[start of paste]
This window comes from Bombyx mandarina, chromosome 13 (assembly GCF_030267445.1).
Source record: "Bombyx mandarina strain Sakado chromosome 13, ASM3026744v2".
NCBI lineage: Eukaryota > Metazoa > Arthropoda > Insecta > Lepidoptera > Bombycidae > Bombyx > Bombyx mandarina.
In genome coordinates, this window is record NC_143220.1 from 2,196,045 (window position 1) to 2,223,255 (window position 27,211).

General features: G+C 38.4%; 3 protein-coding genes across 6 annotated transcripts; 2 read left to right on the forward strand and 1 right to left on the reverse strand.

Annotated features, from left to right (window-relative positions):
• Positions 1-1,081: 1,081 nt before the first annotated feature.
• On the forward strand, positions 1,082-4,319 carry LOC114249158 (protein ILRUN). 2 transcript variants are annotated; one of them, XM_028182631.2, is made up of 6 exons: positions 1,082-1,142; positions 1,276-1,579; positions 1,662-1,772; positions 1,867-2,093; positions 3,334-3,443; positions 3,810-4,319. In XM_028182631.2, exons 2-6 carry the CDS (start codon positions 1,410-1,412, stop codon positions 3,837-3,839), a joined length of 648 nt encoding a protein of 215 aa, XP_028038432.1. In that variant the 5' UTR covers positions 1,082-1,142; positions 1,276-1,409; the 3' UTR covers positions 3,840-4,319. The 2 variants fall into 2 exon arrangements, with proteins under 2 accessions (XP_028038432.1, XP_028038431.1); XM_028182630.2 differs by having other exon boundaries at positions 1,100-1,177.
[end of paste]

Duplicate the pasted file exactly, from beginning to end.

This window comes from Bombyx mandarina, chromosome 13 (assembly GCF_030267445.1).
Source record: "Bombyx mandarina strain Sakado chromosome 13, ASM3026744v2".
NCBI lineage: Eukaryota > Metazoa > Arthropoda > Insecta > Lepidoptera > Bombycidae > Bombyx > Bombyx mandarina.
In genome coordinates, this window is record NC_143220.1 from 2,196,045 (window position 1) to 2,223,255 (window position 27,211).

General features: G+C 38.4%; 3 protein-coding genes across 6 annotated transcripts; 2 read left to right on the forward strand and 1 right to left on the reverse strand.

Annotated features, from left to right (window-relative positions):
• Positions 1-1,081: 1,081 nt before the first annotated feature.
• On the forward strand, positions 1,082-4,319 carry LOC114249158 (protein ILRUN). 2 transcript variants are annotated; one of them, XM_028182631.2, is made up of 6 exons: positions 1,082-1,142; positions 1,276-1,579; positions 1,662-1,772; positions 1,867-2,093; positions 3,334-3,443; positions 3,810-4,319. In XM_028182631.2, exons 2-6 carry the CDS (start codon positions 1,410-1,412, stop codon positions 3,837-3,839), a joined length of 648 nt encoding a protein of 215 aa, XP_028038432.1. In that variant the 5' UTR covers positions 1,082-1,142; positions 1,276-1,409; the 3' UTR covers positions 3,840-4,319. The 2 variants fall into 2 exon arrangements, with proteins under 2 accessions (XP_028038432.1, XP_028038431.1); XM_028182630.2 differs by having other exon boundaries at positions 1,100-1,177.